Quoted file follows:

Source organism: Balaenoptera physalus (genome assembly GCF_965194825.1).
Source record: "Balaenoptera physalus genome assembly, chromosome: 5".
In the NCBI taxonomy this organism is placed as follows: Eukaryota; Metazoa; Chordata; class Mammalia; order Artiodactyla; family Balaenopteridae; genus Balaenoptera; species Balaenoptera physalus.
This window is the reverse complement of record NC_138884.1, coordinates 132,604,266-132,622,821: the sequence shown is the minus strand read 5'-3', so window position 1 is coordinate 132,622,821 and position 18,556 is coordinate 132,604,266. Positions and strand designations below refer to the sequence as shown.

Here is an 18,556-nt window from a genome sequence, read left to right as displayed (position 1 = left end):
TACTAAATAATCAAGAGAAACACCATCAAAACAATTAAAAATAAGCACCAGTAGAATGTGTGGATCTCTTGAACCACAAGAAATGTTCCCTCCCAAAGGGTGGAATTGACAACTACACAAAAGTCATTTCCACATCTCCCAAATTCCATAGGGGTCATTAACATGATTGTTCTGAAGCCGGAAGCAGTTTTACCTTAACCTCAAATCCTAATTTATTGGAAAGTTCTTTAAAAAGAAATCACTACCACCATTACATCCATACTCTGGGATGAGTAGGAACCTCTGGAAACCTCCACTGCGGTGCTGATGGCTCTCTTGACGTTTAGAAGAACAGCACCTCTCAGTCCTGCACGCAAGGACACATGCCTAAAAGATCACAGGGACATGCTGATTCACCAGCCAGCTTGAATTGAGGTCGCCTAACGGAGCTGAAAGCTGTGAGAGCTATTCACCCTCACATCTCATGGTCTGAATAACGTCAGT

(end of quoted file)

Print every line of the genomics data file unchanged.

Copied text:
Source organism: Balaenoptera physalus (genome assembly GCF_965194825.1).
Source record: "Balaenoptera physalus genome assembly, chromosome: 5".
In the NCBI taxonomy this organism is placed as follows: Eukaryota; Metazoa; Chordata; class Mammalia; order Artiodactyla; family Balaenopteridae; genus Balaenoptera; species Balaenoptera physalus.
This window is the reverse complement of record NC_138884.1, coordinates 132,604,266-132,622,821: the sequence shown is the minus strand read 5'-3', so window position 1 is coordinate 132,622,821 and position 18,556 is coordinate 132,604,266. Positions and strand designations below refer to the sequence as shown.

Here is an 18,556-nt window from a genome sequence, read left to right as displayed (position 1 = left end):
TACTAAATAATCAAGAGAAACACCATCAAAACAATTAAAAATAAGCACCAGTAGAATGTGTGGATCTCTTGAACCACAAGAAATGTTCCCTCCCAAAGGGTGGAATTGACAACTACACAAAAGTCATTTCCACATCTCCCAAATTCCATAGGGGTCATTAACATGATTGTTCTGAAGCCGGAAGCAGTTTTACCTTAACCTCAAATCCTAATTTATTGGAAAGTTCTTTAAAAAGAAATCACTACCACCATTACATCCATACTCTGGGATGAGTAGGAACCTCTGGAAACCTCCACTGCGGTGCTGATGGCTCTCTTGACGTTTAGAAGAACAGCACCTCTCAGTCCTGCACGCAAGGACACATGCCTAAAAGATCACAGGGACATGCTGATTCACCAGCCAGCTTGAATTGAGGTCGCCTAACGGAGCTGAAAGCTGTGAGAGCTATTCACCCTCACATCTCATGGTCTGAATAACGTCAGT